The Power of Neurodiversity: Chapter 1 – Thomas Armstrong

Chapter 1: A concept whose time has come.

Armstrong’s 8 Principles of Neurodiversity

Principle #1: The Human Brain Works More Like an Ecosystem than a Machine

Principle #2: Human Beings and HumanBrains Exist Along Continuums of Competence. 

Principle #3: Human Competence Is Defined by the Values of the Culture to Which You Belong

Principle #4: Whether You Are Regarded As Disabled or Gifted Depends Largely on When and Where You Were Born.

Principle #5: Success in Life Is Based on Adapting One’s Brain to the Needs of the Surrounding Environment.

Principle #6: Success in Life Also Depends on Modifying Your Surrounding Environment to Fit the Needs of Your Unique Brain (Niche Construction)

Principle #7: Niche Construction Includes Career and Lifestyle Choices, Assistive Technologies, Human Resources, and Other Life-Enhancing Strategies Tailored to the Specific Needs of a Neurodiverse Individual

 Principle #8: Positive Niche Construction Directly Modifies the Brain, Which in Turn Enhances Its Ability to Adapt to the Environment


Thomas Armstrong’s 8 principles of Neurodiversity resulted from his synthesis of work done by professionals in diverse fields such as Biology (eg, Richard Lewontin, Gerald Edelman), Psychiatry (e.g, Norman Doidge),  Medical (e.g Oliver Sacks), Biological Psychology (e.g Mark Rosenzweig), Austim (e.g Judy Singer), Psychology (e.g Martin Seligman), Brain Science, Evolutionary psychology, Anthropology and such.  

The main reason he proposed these principles is to promote a more positive way to view and handle people traditionally stigmatized as less than normal. He proposes that using neurodiversity to emphasize strengths of various disorders “creates a positive feedback loop that helps counteract the vicious circle that many people with mental disorders find themselves in as a result of their disabilities.” In terms of applying the 8 principles to twice exception education, I agree with principles 1,3,4,6,7,8 and have some clarifying concerns on 2, 5. I agree that this is a much more appropriate lens to address the 2E education and moving the field in the right direction. However, these principles will only work with accurate diagnoses.

I feel that the current understanding and research on accurate diagnoses for 2e students, especially those above 3 standard deviations above the norm is still lacking. I have witnessed in our own situation varying levels of skills in assessment – we have gone through 6 assessments in 2 years between my two children. The quality of the assessments varied, I see the largest issue with the FIE conducted by our public school and wonder if the quality of FIE we went through personally is a representative  experience (I hope not) and love to hear from others!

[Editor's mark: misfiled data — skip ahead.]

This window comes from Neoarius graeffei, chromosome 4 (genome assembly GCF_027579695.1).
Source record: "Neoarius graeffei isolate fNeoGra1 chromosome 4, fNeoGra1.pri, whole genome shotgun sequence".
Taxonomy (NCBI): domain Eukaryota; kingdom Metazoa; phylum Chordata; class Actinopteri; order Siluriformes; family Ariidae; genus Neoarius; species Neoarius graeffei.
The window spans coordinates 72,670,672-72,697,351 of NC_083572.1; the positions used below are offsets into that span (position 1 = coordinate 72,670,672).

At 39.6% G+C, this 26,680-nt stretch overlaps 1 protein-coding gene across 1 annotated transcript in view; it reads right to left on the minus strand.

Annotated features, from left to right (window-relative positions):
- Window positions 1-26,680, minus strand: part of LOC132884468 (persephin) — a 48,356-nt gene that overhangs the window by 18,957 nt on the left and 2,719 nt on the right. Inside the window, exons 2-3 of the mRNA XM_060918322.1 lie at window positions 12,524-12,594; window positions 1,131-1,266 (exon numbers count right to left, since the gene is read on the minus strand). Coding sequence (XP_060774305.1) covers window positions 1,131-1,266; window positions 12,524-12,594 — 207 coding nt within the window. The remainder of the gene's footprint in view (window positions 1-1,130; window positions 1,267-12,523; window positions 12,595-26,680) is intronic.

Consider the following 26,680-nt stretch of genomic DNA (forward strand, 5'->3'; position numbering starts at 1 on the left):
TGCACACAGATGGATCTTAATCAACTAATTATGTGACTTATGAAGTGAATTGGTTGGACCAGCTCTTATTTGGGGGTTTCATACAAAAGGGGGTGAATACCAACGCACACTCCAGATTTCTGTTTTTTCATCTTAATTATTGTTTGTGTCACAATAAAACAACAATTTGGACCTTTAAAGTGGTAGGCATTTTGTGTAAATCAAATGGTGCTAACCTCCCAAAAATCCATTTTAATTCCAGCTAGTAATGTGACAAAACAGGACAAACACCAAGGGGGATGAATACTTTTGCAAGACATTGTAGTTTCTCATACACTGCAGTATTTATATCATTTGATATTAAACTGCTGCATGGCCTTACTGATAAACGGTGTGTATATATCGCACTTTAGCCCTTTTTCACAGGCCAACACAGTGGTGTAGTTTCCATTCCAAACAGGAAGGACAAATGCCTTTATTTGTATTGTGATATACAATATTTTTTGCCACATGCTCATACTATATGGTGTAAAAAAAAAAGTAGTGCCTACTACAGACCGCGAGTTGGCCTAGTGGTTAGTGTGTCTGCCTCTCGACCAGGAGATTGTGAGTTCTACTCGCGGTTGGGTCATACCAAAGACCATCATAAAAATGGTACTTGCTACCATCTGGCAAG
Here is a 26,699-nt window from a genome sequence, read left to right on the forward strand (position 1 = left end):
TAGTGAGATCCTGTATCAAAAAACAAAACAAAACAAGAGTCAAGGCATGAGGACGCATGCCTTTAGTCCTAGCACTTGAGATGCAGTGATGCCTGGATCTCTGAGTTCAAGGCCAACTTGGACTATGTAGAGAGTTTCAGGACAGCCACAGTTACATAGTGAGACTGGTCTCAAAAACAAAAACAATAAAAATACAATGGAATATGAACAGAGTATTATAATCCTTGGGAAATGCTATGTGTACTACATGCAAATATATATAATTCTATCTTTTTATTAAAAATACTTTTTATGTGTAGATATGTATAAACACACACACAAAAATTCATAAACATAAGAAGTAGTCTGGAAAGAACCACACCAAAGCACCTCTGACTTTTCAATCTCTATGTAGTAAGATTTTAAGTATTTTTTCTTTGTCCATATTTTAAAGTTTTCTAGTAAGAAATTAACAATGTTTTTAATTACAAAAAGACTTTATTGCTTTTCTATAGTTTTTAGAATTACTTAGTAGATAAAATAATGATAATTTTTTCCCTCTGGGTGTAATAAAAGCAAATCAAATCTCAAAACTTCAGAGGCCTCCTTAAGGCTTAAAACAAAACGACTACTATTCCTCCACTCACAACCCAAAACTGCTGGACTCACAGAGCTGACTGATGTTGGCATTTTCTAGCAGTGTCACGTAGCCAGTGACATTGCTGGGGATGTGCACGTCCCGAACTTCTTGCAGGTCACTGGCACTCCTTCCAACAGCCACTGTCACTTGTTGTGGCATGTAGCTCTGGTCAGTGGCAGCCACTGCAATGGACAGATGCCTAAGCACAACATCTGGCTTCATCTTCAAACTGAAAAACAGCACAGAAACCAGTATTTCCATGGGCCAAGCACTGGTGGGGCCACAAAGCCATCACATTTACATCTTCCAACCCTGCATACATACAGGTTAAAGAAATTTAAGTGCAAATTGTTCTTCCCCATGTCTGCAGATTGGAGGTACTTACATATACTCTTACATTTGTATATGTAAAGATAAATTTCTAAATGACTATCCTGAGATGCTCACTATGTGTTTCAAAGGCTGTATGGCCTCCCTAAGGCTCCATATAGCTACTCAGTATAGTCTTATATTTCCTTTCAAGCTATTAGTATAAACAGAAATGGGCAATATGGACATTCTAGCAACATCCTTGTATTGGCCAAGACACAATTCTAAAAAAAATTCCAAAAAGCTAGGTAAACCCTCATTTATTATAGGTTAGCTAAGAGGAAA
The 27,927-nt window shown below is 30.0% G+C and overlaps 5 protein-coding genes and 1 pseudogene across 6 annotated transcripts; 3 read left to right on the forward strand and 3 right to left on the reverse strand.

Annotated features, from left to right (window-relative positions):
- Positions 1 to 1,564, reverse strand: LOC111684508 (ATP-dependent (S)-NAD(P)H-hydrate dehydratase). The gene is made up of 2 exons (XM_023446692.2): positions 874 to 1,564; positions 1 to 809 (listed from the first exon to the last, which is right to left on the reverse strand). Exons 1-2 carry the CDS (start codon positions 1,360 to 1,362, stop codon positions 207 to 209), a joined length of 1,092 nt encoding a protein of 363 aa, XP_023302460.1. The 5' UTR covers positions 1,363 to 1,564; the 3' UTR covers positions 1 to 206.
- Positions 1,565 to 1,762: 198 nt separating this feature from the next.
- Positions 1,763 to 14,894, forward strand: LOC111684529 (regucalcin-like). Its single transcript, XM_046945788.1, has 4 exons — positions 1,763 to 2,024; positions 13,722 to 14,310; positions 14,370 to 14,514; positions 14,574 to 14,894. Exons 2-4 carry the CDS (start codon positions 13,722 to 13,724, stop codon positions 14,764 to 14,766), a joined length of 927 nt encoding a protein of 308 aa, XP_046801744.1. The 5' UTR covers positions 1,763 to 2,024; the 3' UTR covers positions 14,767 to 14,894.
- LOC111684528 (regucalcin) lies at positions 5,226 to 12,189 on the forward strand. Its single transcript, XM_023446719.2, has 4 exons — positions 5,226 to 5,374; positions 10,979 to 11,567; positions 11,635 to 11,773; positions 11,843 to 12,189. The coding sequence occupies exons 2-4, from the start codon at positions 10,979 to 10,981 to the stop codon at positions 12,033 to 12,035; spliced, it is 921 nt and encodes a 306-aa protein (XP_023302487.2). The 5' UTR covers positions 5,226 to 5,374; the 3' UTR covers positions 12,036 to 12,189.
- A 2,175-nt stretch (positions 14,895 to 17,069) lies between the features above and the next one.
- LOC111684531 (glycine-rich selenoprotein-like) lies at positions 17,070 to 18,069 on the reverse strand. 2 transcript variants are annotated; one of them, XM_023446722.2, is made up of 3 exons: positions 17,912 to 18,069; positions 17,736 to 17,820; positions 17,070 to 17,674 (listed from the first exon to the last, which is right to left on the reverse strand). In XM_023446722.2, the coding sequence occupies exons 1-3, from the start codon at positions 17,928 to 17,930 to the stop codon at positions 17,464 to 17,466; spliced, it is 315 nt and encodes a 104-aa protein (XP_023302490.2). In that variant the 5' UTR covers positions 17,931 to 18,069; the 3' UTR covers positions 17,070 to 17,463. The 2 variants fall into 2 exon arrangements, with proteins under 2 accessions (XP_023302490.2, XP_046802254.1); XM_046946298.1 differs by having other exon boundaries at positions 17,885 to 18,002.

Why do we need to a) be referred by a  teacher or b) request by family to have assessment done? Wouldn’t it be great if all students are assessed for strengths and differences noted as part of general education so that education would be relevant for all, including 2E and sped education students? Torrie’s Santa example really speaks to this, there should be an education that is relevant for ALL, with the right mindset, this can be accomplished.

I believe that the Special Education Legislation – IDEA  as it is currently worded is in grave conflict with my understanding of the neurodiversity movement. 

The eligibility criteria where “a child’s educational performance must be adversely affected due to the disability” (categories of special education article)  to be eligible for special education and related service equates to a “wait to fail then try to fix” model. This is a band-aid reactive approach versus Armstrong’s proactive strength based approach. 

A medical model lens will focus on the deficit/s (history of the field lecture) when looking at neuro/cognitive differences. Neuro/cognitive differences that do not conform to the norm are viewed as diseases which must then be fixed/corrected.  The behavioral  psychology approach frames neuro/cognitive differences in terms of impacts on behavior. There are dynamic multi directional interactions and feedback loops between behaviour, neuro/cognitive differences, and our environment – concept of embodied cognition to be discussed in another post.

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©Copyright 1999 Lin Lim   

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